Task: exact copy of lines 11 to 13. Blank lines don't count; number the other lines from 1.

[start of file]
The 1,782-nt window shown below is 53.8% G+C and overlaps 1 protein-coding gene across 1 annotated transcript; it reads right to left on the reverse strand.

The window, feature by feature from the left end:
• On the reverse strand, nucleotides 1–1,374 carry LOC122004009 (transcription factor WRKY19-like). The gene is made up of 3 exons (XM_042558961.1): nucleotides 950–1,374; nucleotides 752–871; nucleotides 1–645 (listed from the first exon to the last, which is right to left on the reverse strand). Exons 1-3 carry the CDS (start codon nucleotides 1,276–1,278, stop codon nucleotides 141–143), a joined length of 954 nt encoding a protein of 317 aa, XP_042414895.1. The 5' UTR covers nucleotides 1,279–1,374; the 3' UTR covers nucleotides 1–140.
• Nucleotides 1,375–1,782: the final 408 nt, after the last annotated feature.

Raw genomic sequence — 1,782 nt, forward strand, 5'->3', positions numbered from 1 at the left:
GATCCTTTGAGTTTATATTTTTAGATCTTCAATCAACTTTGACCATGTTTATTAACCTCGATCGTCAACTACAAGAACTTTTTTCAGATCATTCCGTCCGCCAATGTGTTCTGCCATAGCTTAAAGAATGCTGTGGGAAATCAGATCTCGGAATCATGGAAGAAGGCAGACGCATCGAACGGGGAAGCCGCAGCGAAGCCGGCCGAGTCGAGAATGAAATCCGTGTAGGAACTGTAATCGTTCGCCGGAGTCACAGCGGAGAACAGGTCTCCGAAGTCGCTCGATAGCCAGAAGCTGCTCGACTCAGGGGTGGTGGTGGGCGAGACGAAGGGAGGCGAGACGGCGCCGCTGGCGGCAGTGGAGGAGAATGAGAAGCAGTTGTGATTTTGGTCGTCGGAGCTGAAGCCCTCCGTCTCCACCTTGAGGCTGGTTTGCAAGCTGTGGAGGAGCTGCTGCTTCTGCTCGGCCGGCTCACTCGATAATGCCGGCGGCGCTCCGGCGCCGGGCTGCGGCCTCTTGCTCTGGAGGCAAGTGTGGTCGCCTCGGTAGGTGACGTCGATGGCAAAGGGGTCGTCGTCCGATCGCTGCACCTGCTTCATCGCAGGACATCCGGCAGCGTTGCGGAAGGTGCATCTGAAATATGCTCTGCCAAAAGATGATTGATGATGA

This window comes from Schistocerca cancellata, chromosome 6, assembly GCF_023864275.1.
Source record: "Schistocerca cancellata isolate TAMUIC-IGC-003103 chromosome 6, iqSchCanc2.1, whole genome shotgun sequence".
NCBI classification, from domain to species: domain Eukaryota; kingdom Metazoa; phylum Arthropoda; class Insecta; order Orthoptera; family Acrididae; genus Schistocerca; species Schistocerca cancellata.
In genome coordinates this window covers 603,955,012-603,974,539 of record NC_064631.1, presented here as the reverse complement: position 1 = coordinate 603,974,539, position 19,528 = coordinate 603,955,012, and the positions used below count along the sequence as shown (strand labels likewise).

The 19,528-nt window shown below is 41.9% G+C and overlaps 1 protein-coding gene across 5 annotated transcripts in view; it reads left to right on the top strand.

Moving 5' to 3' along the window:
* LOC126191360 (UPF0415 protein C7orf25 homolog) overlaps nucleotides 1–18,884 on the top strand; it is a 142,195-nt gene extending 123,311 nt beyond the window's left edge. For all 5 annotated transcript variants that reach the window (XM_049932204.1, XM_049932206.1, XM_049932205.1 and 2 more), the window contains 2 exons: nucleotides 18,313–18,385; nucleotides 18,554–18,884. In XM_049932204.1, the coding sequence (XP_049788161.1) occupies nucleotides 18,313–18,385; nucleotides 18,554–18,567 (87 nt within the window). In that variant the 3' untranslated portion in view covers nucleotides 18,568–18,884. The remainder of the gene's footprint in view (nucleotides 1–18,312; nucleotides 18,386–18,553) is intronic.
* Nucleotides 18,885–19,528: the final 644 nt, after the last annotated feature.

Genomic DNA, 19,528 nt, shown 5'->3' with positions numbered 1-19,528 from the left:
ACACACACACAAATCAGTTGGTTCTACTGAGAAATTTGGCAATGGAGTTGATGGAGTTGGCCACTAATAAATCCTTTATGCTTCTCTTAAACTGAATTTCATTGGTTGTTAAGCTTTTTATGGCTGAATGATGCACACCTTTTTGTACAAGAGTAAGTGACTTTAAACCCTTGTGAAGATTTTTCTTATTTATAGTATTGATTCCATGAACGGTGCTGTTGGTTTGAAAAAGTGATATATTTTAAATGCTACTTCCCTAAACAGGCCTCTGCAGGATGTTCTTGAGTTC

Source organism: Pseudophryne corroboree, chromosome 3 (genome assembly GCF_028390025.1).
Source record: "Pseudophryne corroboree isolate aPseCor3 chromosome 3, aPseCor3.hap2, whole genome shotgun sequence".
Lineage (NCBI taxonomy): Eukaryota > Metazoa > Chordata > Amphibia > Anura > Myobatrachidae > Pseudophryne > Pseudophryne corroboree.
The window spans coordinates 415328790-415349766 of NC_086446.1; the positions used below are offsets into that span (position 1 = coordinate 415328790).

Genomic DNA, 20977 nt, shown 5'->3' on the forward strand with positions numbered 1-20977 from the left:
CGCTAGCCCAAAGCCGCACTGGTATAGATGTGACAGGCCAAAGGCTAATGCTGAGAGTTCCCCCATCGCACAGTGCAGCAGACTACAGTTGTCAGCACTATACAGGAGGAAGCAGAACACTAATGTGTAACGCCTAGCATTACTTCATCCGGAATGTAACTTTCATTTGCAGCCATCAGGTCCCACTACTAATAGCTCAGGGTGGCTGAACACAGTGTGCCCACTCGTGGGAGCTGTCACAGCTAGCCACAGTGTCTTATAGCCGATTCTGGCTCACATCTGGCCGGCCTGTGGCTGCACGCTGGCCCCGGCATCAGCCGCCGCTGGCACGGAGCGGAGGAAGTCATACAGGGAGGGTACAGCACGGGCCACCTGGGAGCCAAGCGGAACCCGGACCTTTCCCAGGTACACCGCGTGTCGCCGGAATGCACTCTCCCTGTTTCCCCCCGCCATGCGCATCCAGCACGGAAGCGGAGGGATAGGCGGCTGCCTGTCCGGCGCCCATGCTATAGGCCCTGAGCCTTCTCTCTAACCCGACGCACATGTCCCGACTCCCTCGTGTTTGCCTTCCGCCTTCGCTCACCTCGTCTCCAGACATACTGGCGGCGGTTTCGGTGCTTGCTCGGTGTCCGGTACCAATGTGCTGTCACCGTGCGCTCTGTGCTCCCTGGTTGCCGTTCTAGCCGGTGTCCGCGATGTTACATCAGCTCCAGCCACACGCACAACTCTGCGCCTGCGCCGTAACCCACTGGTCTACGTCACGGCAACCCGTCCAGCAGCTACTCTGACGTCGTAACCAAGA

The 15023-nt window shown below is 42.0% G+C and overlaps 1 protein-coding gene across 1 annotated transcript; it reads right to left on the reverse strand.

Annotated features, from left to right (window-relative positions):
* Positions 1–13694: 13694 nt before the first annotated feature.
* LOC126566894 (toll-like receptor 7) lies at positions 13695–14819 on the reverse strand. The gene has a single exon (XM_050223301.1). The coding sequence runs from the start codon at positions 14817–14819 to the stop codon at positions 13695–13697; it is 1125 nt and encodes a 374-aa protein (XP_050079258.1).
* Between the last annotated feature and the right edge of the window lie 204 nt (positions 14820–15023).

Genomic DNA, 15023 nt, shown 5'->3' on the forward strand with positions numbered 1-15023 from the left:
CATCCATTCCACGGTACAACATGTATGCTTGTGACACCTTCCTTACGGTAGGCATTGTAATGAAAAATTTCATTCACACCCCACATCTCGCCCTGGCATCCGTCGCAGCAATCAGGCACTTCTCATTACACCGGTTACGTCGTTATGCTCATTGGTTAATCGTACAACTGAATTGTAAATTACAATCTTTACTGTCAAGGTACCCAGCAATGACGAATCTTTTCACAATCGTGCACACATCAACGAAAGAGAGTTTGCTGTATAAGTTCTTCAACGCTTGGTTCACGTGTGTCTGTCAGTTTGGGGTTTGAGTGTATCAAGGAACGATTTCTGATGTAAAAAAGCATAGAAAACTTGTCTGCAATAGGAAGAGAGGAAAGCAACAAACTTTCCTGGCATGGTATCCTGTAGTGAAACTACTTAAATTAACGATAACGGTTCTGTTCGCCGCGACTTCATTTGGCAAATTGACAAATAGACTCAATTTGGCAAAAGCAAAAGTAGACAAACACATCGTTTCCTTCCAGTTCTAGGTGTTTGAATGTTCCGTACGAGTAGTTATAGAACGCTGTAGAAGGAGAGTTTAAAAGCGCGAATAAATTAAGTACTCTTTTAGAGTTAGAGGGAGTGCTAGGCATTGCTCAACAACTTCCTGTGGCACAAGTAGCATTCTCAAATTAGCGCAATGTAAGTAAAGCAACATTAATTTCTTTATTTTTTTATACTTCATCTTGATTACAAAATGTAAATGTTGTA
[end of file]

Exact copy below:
The 19,528-nt window shown below is 41.9% G+C and overlaps 1 protein-coding gene across 5 annotated transcripts in view; it reads left to right on the top strand.

Moving 5' to 3' along the window:
* LOC126191360 (UPF0415 protein C7orf25 homolog) overlaps nucleotides 1–18,884 on the top strand; it is a 142,195-nt gene extending 123,311 nt beyond the window's left edge. For all 5 annotated transcript variants that reach the window (XM_049932204.1, XM_049932206.1, XM_049932205.1 and 2 more), the window contains 2 exons: nucleotides 18,313–18,385; nucleotides 18,554–18,884. In XM_049932204.1, the coding sequence (XP_049788161.1) occupies nucleotides 18,313–18,385; nucleotides 18,554–18,567 (87 nt within the window). In that variant the 3' untranslated portion in view covers nucleotides 18,568–18,884. The remainder of the gene's footprint in view (nucleotides 1–18,312; nucleotides 18,386–18,553) is intronic.